Bullock’s Royal Marionettes
British marionette company active in the 19th century. William John Bullock (1832-1882) enjoyed a short but successful career as a marionette show proprietor. It must be that he had enjoyed a far better education than most of his competitors. This enabled him to project an aura of respectability beyond that of the music hall and fairground showmen who were his contemporaries. A full bill was always presented by his company during his lifetime and it was only after his death that this Royal Marionette troupe, for there were many similarly named, shared its billing with other acts.
Bullock was trained as a schoolmaster and entered Cheltenham Normal College in 1848 at the age of sixteen where he remained for two years. He was Lessee of the Queen’s Hall, Bold Street, Liverpool, in the spring of 1872 when Lambert D’Arc was presenting his marionettes there and receiving “capital support”. For some unknown reason D’Arc arranged to sell his show to Bullock (a decision D’Arc was later to regret deeply) and returned to Dublin leaving Bullock to rename the company “The Royal Marionettes” (see D’Arc’s Marionettes).
Although it seems that he had no previous involvement with marionettes, Bullock recognized their financial potential and proceeded to exploit it. Within a very short time he arranged a London showing at the prestigious Great St. James’s Hall, Piccadilly, where he opened on July 23, 1872, with a programme of fantoccini, Christy Minstrels and Little Red Riding Hood, which received wide and enthusiastic press coverage. At the end of October, the show later transferred to Albert Smith’s Room at the nearby Egyptian Hall where it remained until the spring of 1873. During the following tour of the English provinces it visited Norwich, Ipswich, Colchester, Congleton, Chester, Runcorn, Warrington, Hyde, Sheffield, Rotherham, Wakefield and Cambridge.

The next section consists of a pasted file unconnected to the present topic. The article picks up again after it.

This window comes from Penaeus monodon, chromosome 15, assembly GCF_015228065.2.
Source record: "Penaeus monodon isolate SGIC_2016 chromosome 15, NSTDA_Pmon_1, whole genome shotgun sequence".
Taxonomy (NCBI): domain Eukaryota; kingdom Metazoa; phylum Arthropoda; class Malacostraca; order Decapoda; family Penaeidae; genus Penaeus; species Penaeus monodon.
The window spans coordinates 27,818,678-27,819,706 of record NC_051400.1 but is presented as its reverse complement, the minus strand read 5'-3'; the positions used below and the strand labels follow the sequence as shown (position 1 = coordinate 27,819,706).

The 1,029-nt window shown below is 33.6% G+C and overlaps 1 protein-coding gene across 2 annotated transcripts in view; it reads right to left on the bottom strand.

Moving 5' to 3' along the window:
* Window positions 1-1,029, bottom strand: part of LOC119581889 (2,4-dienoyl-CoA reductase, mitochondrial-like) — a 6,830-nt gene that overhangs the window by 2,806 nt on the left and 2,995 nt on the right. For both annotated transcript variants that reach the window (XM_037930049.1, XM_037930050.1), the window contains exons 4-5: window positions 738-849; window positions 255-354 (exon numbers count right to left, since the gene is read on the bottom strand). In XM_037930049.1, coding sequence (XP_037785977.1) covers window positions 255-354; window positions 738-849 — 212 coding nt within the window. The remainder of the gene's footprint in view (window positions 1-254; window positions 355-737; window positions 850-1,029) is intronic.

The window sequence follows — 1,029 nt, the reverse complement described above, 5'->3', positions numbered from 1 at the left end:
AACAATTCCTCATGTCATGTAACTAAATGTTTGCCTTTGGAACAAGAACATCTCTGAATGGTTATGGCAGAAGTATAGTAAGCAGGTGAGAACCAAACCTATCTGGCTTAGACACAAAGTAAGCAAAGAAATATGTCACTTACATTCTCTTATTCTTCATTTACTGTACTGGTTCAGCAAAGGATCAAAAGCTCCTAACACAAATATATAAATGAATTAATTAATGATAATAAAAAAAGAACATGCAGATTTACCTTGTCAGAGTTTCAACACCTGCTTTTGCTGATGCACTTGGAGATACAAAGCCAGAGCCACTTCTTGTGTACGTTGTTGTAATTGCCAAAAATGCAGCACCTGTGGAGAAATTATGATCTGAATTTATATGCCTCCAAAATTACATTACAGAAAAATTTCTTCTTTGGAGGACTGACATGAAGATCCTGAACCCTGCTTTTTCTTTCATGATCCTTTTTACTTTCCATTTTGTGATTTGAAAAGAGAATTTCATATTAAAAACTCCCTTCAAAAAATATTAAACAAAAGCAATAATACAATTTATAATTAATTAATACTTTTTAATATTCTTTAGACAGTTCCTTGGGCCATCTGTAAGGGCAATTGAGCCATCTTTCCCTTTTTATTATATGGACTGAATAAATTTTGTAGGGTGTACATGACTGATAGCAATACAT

In September 1873, a second company of Bullock’s Royal Marionettes crossed the Atlantic and opened at Robinson’s Hall in New York, under the management of McDonough and Earnshaw. In November, they played at the Brooklyn Atheneum before going on to the Newark Opera House. Bullock left this company in Philadelphia and sailed for England, having given power of attorney to Joseph McLaren of Edinburgh who had lately arrived in New York. The troupe went on to Washington, Baltimore and Harrisburg. It was here that an argument erupted between McLaren and McDonough and Earnshaw over responsibility for the running of the show which resulted in a split which saw six members of the company (including Thomas Holden) opting to leave Bullock’s employment to work for McDonough and Earnshaw.
Bullock’s company at home was performing at the Crystal Palace (February 16-28, 1874) but on hearing the news he hurried back to the United States bringing a second company, and he and McLaren continued to tour America separately during May and June.
At the beginning of July 1874, Bullock returned to England with both companies, one going to the Queen’s Hall, Liverpool, to perform Bombastes Furioso, and the other to resume touring through the provinces.
Bullock continued to tour England for the next four years but his show was totally burnt out when appearing at the Town Hall, Altrincham, in November 1878. At this time he had only one company on the road, and no further performances were given before his death at the age of 50, in June 1882. Despite his prominence in the history of puppetry Bullock was not a marionettist himself and was active as a marionette proprietor for only just over six years. After his death, attempts were made to resurrect the company and resume touring under the management of his children, but although there were occasional performances during the three following years the company was dissolved and the marionettes dispersed.
(See Great Britain.)